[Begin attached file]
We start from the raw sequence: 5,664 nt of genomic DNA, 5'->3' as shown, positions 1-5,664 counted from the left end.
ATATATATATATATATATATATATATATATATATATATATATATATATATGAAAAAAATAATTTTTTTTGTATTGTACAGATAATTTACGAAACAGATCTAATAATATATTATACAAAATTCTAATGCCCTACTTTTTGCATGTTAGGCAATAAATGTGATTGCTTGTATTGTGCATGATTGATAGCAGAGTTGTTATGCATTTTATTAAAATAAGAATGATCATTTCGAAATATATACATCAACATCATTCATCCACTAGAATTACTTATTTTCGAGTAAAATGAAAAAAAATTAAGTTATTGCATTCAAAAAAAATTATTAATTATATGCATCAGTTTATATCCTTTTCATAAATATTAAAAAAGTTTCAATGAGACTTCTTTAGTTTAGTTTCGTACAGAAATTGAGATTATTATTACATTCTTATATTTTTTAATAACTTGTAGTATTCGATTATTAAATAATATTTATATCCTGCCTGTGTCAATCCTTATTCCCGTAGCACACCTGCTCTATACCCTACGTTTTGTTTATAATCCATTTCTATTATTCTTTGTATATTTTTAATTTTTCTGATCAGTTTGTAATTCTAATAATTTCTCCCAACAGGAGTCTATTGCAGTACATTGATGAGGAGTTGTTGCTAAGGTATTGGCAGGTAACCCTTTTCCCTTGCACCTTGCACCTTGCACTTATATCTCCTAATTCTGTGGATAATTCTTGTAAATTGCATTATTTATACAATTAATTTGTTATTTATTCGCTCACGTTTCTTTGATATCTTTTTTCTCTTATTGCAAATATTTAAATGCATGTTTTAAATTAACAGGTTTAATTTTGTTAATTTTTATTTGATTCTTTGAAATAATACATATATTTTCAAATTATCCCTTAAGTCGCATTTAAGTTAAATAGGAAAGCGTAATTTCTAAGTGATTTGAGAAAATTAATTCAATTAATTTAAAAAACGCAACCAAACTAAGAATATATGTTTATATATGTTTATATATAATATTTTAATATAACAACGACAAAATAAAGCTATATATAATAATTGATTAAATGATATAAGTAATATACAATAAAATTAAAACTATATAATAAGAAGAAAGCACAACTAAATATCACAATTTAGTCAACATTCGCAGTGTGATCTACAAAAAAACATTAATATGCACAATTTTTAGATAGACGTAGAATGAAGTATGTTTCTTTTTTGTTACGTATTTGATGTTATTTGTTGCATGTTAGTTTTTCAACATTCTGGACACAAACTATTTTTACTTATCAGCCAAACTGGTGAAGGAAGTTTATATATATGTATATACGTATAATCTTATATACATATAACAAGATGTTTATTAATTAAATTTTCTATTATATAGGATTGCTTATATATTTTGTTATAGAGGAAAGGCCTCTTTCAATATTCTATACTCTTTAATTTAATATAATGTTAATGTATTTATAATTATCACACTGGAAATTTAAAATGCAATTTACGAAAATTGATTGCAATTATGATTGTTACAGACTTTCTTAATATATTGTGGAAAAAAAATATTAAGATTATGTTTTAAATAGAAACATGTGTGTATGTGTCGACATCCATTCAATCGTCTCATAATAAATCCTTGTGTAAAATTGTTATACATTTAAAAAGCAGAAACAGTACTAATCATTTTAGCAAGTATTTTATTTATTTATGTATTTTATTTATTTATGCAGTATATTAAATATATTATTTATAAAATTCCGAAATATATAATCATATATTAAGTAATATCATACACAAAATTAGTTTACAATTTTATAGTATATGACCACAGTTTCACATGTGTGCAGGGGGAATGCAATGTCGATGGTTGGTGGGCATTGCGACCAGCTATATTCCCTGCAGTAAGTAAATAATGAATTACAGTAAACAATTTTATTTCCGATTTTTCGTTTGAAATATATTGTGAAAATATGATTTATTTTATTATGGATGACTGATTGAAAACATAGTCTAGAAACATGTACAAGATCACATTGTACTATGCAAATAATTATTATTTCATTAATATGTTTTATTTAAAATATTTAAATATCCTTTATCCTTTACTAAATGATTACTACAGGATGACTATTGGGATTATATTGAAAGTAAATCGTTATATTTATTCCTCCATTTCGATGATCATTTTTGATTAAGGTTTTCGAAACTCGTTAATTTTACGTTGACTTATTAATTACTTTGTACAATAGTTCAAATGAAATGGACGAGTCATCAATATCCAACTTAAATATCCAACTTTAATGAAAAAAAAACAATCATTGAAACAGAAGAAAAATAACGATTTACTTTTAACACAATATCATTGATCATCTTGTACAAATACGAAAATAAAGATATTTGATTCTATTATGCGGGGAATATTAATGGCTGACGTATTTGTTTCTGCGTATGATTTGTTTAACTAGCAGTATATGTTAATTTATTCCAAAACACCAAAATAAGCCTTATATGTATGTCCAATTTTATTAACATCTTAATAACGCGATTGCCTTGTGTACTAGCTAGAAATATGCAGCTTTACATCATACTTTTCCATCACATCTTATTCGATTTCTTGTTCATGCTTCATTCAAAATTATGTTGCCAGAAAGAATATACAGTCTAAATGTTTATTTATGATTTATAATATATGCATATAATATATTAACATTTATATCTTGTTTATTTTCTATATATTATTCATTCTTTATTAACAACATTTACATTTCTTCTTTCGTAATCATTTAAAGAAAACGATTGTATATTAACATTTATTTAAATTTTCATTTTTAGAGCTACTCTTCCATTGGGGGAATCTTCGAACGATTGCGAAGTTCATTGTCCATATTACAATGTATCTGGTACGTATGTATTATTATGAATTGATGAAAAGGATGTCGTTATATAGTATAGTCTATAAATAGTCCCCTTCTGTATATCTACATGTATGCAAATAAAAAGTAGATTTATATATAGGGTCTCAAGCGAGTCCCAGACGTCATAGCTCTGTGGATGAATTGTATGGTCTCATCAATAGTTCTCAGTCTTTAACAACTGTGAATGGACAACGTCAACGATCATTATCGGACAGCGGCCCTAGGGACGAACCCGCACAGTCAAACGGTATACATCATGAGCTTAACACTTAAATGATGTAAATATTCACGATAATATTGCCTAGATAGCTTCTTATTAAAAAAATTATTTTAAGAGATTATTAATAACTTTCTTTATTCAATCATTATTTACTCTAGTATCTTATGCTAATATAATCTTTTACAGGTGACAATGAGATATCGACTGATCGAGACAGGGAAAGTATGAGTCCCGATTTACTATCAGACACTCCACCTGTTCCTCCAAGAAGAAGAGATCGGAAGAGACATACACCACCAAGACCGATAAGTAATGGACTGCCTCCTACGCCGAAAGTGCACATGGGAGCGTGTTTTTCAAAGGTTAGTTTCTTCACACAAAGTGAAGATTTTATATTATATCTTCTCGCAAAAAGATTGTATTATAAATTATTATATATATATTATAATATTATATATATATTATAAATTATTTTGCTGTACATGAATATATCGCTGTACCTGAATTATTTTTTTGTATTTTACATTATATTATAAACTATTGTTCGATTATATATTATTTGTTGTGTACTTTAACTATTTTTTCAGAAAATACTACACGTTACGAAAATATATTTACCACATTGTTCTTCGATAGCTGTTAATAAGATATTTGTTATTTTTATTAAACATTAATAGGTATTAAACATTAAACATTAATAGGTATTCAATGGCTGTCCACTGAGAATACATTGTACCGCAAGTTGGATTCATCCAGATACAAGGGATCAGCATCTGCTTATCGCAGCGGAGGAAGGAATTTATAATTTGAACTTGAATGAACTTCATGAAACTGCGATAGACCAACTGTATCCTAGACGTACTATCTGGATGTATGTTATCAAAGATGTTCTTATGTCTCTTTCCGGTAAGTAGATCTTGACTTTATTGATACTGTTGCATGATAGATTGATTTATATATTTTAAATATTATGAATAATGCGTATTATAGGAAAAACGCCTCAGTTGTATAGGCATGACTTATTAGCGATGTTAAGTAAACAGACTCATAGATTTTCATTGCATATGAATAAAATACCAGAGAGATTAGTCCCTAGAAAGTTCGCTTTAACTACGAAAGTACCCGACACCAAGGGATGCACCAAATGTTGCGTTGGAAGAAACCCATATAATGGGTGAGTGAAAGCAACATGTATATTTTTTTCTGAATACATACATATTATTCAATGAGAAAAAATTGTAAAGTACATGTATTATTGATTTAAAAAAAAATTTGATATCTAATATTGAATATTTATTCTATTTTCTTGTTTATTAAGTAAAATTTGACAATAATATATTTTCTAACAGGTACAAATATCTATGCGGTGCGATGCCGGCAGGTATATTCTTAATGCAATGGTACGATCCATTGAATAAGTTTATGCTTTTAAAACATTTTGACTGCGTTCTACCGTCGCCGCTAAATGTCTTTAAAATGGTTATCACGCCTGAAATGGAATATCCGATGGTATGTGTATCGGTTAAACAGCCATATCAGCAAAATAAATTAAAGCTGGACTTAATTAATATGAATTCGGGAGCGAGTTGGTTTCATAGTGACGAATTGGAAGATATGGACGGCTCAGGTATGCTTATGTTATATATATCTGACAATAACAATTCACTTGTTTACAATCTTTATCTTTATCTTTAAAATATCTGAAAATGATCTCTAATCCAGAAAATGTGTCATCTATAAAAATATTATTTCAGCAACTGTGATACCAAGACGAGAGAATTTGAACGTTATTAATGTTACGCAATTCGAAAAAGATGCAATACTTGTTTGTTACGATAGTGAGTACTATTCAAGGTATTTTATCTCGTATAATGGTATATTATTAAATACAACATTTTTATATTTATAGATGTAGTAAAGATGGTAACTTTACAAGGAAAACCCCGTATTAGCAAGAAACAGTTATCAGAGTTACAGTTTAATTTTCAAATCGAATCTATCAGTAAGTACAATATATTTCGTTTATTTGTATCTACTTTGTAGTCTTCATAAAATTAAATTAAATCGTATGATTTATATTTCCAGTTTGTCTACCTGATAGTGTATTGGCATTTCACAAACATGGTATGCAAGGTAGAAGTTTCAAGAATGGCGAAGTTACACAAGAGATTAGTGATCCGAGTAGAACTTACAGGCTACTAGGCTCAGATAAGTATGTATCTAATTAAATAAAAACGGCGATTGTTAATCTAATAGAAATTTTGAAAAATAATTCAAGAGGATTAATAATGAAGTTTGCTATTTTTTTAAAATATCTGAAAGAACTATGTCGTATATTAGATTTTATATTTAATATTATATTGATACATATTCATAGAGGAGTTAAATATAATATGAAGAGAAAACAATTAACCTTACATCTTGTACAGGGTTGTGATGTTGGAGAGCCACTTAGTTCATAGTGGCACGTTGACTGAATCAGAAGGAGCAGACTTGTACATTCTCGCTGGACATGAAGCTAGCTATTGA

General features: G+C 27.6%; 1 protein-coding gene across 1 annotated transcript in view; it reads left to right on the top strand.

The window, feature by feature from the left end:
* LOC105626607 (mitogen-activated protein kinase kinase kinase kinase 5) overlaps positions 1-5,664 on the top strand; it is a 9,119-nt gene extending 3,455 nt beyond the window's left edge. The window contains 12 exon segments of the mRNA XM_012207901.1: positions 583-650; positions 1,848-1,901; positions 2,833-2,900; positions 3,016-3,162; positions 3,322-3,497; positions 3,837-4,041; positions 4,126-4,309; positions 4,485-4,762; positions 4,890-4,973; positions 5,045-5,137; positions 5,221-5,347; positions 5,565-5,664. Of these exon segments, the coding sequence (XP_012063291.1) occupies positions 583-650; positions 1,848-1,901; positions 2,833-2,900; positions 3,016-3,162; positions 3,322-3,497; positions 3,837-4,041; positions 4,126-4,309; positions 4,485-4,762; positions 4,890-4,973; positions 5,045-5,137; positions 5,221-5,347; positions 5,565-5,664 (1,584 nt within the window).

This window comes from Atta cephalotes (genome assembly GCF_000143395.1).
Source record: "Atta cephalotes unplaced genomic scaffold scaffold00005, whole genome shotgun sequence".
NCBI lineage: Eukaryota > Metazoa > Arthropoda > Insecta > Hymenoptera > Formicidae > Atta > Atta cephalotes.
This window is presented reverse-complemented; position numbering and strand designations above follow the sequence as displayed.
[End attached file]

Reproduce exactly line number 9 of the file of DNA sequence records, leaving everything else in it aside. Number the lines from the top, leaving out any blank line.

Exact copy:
This window is presented reverse-complemented; position numbering and strand designations above follow the sequence as displayed.